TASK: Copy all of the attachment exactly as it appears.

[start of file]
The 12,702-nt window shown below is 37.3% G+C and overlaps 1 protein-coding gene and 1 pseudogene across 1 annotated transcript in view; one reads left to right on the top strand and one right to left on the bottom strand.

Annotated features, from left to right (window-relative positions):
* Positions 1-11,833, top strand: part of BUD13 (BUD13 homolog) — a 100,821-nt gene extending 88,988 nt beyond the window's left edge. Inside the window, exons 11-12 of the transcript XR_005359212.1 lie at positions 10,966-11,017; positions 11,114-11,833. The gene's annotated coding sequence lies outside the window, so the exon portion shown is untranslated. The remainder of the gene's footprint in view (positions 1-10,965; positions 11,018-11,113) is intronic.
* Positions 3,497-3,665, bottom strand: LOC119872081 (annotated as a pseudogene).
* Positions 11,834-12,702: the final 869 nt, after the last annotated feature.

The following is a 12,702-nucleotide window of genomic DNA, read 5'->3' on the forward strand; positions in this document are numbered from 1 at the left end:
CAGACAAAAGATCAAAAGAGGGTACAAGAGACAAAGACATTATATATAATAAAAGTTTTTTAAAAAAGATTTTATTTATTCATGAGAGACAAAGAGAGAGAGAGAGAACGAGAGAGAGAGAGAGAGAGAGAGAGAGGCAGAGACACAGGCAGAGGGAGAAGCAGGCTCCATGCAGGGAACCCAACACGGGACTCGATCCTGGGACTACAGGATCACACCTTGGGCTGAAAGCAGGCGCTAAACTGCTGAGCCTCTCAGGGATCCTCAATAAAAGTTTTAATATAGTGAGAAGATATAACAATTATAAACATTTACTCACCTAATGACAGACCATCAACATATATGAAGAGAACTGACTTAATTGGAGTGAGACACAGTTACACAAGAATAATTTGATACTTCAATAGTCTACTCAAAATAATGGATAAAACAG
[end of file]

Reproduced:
The 12,702-nt window shown below is 37.3% G+C and overlaps 1 protein-coding gene and 1 pseudogene across 1 annotated transcript in view; one reads left to right on the top strand and one right to left on the bottom strand.

Annotated features, from left to right (window-relative positions):
* Positions 1-11,833, top strand: part of BUD13 (BUD13 homolog) — a 100,821-nt gene extending 88,988 nt beyond the window's left edge. Inside the window, exons 11-12 of the transcript XR_005359212.1 lie at positions 10,966-11,017; positions 11,114-11,833. The gene's annotated coding sequence lies outside the window, so the exon portion shown is untranslated. The remainder of the gene's footprint in view (positions 1-10,965; positions 11,018-11,113) is intronic.
* Positions 3,497-3,665, bottom strand: LOC119872081 (annotated as a pseudogene).
* Positions 11,834-12,702: the final 869 nt, after the last annotated feature.

The following is a 12,702-nucleotide window of genomic DNA, read 5'->3' on the forward strand; positions in this document are numbered from 1 at the left end:
CAGACAAAAGATCAAAAGAGGGTACAAGAGACAAAGACATTATATATAATAAAAGTTTTTTAAAAAAGATTTTATTTATTCATGAGAGACAAAGAGAGAGAGAGAGAACGAGAGAGAGAGAGAGAGAGAGAGAGAGGCAGAGACACAGGCAGAGGGAGAAGCAGGCTCCATGCAGGGAACCCAACACGGGACTCGATCCTGGGACTACAGGATCACACCTTGGGCTGAAAGCAGGCGCTAAACTGCTGAGCCTCTCAGGGATCCTCAATAAAAGTTTTAATATAGTGAGAAGATATAACAATTATAAACATTTACTCACCTAATGACAGACCATCAACATATATGAAGAGAACTGACTTAATTGGAGTGAGACACAGTTACACAAGAATAATTTGATACTTCAATAGTCTACTCAAAATAATGGATAAAACAG